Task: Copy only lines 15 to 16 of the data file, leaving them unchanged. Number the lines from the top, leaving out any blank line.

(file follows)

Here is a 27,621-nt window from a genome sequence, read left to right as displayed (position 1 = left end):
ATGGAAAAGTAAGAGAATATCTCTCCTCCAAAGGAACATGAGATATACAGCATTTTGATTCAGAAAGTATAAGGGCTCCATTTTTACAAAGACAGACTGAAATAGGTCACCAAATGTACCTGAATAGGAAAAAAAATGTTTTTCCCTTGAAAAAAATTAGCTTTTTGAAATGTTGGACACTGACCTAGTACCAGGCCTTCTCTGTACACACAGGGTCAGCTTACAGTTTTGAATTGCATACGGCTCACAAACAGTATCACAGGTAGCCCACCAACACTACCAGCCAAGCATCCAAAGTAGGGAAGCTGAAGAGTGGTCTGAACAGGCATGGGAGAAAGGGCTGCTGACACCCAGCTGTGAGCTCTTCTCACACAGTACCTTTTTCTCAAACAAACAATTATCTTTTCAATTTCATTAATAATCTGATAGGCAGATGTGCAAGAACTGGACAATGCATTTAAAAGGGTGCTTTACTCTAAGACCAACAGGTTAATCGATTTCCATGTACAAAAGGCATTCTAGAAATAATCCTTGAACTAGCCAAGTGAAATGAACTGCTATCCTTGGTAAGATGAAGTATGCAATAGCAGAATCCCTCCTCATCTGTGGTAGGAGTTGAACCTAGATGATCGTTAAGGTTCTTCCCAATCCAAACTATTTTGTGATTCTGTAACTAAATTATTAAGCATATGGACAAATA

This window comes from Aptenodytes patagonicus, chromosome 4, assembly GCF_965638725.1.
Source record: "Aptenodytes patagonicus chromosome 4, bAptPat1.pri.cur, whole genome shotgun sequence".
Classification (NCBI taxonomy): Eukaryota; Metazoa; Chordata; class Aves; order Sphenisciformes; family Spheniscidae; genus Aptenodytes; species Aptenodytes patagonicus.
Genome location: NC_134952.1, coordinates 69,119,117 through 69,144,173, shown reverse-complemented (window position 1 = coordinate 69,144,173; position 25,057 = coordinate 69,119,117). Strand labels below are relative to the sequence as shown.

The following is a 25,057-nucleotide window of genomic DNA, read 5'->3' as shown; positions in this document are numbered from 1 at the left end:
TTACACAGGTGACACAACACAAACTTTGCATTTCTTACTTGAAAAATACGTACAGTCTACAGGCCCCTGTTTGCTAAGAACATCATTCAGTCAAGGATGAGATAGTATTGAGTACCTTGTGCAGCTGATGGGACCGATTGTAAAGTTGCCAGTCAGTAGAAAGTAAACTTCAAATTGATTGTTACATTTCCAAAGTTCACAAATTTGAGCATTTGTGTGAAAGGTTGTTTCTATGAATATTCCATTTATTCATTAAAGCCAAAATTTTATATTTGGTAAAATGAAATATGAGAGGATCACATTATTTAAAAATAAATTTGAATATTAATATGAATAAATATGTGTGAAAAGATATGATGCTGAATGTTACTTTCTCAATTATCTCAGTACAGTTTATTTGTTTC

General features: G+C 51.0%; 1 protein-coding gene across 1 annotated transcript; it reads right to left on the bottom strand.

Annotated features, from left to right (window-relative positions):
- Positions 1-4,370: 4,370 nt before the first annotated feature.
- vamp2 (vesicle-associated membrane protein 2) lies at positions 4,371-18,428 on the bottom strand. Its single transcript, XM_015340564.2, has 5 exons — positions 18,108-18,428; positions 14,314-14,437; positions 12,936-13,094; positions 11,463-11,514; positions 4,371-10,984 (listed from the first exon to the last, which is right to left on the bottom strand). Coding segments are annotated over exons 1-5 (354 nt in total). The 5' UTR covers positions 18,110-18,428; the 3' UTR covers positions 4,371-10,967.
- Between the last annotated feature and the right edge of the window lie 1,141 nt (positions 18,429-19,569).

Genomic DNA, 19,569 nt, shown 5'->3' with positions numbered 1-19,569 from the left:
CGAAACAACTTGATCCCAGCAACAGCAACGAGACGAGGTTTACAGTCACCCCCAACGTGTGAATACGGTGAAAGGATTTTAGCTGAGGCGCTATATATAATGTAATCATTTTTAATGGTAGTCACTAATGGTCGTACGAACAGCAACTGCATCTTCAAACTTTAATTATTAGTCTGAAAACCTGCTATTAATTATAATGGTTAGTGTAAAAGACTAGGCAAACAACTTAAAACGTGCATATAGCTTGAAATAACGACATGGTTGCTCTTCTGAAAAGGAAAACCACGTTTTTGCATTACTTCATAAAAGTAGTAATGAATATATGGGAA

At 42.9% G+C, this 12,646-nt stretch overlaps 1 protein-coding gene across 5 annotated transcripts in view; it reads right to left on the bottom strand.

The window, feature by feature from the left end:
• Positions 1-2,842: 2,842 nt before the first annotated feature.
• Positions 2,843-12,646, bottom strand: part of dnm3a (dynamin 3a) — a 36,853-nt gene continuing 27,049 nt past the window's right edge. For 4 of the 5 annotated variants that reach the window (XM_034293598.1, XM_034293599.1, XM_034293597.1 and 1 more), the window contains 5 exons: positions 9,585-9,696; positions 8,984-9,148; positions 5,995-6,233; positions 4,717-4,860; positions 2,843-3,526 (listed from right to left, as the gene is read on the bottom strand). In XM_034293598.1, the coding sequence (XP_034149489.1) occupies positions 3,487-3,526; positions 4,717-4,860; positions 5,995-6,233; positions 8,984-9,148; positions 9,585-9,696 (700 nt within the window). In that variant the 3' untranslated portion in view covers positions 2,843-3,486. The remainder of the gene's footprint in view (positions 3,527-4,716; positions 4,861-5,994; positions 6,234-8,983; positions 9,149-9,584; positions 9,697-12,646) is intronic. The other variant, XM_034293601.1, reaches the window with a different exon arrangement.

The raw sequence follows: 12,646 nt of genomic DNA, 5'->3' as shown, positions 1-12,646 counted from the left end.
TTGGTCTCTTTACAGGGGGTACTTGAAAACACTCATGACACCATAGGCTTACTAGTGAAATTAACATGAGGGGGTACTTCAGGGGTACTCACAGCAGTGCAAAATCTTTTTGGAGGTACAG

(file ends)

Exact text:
CGAAACAACTTGATCCCAGCAACAGCAACGAGACGAGGTTTACAGTCACCCCCAACGTGTGAATACGGTGAAAGGATTTTAGCTGAGGCGCTATATATAATGTAATCATTTTTAATGGTAGTCACTAATGGTCGTACGAACAGCAACTGCATCTTCAAACTTTAATTATTAGTCTGAAAACCTGCTATTAATTATAATGGTTAGTGTAAAAGACTAGGCAAACAACTTAAAACGTGCATATAGCTTGAAATAACGACATGGTTGCTCTTCTGAAAAGGAAAACCACGTTTTTGCATTACTTCATAAAAGTAGTAATGAATATATGGGAA

At 42.9% G+C, this 12,646-nt stretch overlaps 1 protein-coding gene across 5 annotated transcripts in view; it reads right to left on the bottom strand.